The Washington Post

Metro checking defibrillators after man dies of heart attack

Metro is launching a systemwide check of its defibrillators following the death of a man after an apparent heart attack on a Yellow Line train this week.

The device at Pentagon station was insufficiently charged, according to a Metro statement Thursday, and General Manager Richard Sarles ordered the review.

Transit officials planned to complete checks of defibrillators at 46 rail stations that have them by the end of Thursday. The statement said that by the end of April, Metro plans to put defibrillators at kiosks in all 86 stations and to replace units that date from 2000 with “state-of-the-art” devices.”

Dan Stessel, Metro’s chief spokesman, said the machine at the Pentagon station was ”an older unit.”

Zane Reynolds, 26, of Northeast Washington said he was on the train when a 51-year-old Alexandria man suffered a heart attack Monday. Metro has not released the man’s name.

Reynolds said the train was crossing the 14th Street bridge when he heard “a lot of commotion and saw people hit the emergency button.” At first, he said, passengers thought the man was having a seizure and asked for anyone who knew CPR.

Reynolds said he and three other passengers came to the man’s aid. They laid him on the floor, Reynolds said, but were unable to detect a pulse and started to do chest compressions.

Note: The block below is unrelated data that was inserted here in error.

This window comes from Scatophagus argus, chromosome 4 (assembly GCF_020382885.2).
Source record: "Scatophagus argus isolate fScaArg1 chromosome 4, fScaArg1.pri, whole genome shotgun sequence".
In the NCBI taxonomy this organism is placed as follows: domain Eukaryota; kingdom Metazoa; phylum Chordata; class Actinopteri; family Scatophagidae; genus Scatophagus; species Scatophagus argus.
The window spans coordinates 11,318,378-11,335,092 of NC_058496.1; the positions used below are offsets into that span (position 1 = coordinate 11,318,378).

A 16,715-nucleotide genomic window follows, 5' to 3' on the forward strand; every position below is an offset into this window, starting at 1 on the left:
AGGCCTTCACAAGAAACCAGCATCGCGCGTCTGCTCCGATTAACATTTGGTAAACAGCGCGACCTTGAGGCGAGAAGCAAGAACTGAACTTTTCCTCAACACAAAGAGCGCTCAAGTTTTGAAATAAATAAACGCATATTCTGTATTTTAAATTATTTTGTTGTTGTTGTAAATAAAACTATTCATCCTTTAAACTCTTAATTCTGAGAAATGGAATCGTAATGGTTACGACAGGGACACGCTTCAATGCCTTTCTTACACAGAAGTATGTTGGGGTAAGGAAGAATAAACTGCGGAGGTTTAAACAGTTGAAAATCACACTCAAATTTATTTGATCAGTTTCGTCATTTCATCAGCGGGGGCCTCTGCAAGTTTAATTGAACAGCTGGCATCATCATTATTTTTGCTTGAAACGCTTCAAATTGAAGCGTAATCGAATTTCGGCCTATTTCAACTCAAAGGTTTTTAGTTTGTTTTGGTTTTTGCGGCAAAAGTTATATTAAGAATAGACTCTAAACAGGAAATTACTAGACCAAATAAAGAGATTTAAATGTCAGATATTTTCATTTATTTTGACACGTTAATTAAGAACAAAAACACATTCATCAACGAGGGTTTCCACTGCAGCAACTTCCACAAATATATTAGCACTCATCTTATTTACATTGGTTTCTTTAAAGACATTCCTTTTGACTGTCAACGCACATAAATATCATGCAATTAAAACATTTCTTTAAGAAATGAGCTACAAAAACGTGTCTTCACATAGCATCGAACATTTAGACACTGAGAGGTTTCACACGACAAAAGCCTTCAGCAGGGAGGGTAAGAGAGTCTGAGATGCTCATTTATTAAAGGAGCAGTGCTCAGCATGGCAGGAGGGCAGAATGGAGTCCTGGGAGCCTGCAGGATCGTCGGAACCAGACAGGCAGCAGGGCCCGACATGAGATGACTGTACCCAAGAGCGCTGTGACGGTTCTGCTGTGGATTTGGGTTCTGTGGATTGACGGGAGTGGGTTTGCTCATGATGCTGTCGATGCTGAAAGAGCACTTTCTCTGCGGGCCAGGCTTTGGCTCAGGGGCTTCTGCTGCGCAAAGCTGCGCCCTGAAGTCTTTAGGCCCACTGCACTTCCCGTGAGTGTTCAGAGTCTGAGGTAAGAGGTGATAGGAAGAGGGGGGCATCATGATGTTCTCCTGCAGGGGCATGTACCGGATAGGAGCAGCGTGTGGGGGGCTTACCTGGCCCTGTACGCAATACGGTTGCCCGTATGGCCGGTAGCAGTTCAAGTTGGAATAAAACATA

When the train stopped at the Pentagon station, a nurse on the platform asked a Metro employee whether there was a defibrillator, and the employees said there was one near the manager’s kiosk.

Reynolds said he ran and grabbed it and raced back down to the platform.

Reynolds said the nurse tried to use the machine.

“Either the batteries were dead or it didn’t work,” he said. “Everyone had a feeling of panic.”

Emergency workers arrived with their own defibrillator.

“It seemed like a long time from then, but it could have been four or five minutes when first responders got there and took over,” he said.

Metro said in its statement that it took Arlington County first responders about five minutes to arrive.

Stessel said there is no way to know whether a working defibrillator would have made a difference.

But he said Metro plans to improve how it inspects defibrillators.

Station managers will have to sign an inspection sheet at the beginning of their shifts to acknowledge that they have checked status lights on the new machines that show the devices are charged and “functioning properly,” Stessel said.

Dana Hedgpeth is a Post reporter, working the early morning, reporting on traffic, crime and other local issues.

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